Just Delicate Needles: Poetry of Rolf Jacobsen by P. G. R. Nair SignUp

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Just Delicate Needles: Poetry of Rolf Jacobsen
by P. G. R. Nair Bookmark and Share

Rolf JacobsenRolf Jacobsen (1907-1994) is Norway’s first modern poet and is now recognized as one of the greatest Scandinavian poets of the twentieth century.

Garnering the highest praise of critics, Jacobsen won many of Norway’s and Sweden’s most prestigious literary awards, including the Swedish Academy’s Dobloug Prize and the Grand Nordic Prize, also known as the “Little Nobel.” But he also has earned a wide popular audience, because ordinary readers can understand and enjoy the way he explores the complex counterpoint of nature and technology, progress and self-destruction, daily life and cosmic wonder.

He explores life with a distinctive sensibility and voice. Most of his poems are unrhymed free verse and many treated subjects or images are drawn from modern industrial world. He found both beneficial and oppressive aspects in the modern scenes. His poems combine an ancient way of looking- a way that searches for connectedness- with an openness to the new. He is interested in people’s relations to the natural world, their relation to the man-made world, the ways in which these two relations affect each other.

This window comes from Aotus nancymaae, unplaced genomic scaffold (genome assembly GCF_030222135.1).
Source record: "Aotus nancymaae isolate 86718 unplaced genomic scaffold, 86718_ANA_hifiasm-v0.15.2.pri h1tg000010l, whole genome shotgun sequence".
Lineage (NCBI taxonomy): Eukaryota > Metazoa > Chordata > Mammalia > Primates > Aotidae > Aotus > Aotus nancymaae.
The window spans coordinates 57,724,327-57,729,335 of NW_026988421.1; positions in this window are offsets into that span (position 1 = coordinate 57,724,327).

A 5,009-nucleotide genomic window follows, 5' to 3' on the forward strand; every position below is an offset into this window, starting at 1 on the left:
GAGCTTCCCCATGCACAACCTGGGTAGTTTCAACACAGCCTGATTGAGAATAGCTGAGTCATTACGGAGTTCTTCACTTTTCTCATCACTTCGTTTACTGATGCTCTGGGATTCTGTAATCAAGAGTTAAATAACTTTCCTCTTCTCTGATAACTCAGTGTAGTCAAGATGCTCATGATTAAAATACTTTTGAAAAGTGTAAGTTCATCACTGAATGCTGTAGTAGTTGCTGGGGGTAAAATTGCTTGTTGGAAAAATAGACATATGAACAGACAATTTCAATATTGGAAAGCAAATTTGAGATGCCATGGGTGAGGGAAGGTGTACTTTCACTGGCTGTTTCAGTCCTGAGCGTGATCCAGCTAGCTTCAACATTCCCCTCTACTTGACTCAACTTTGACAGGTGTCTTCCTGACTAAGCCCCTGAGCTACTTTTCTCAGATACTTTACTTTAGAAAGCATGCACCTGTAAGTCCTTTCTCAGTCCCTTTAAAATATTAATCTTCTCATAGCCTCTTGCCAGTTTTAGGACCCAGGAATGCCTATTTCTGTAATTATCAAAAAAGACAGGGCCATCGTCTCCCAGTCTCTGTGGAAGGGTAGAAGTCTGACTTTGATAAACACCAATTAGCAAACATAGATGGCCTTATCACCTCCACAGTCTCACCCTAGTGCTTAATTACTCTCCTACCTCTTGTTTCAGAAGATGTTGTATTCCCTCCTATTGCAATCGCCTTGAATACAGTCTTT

He has a strong sense of world as a mystery and he approaches that mystery with reverence. He is concerned with the spirit of man and the preciousness of life. His writing evinces humility at every turn.

Henrik Ibsen has said, being a poet means being able to see. Jacobsen sees the secret connection between things. There is a sense of great depth in the intervening associations in his poems. Much like a fine composer, he incorporates silence into his works, lending a wonderful feeling of space to his poems. Most of his poems have a deep meditative quality, the sort of feeling that a Zen poem evokes.

The first two poems that I have posted below, “Sunflower” and “Just Delicate Needles”, illustrate the radiant and visionary quality of his poetry. He says the “seeds of fire” in us must have been broadcast by some sower and these seeds will stay in the loam. There is a spiritual aura in this poem.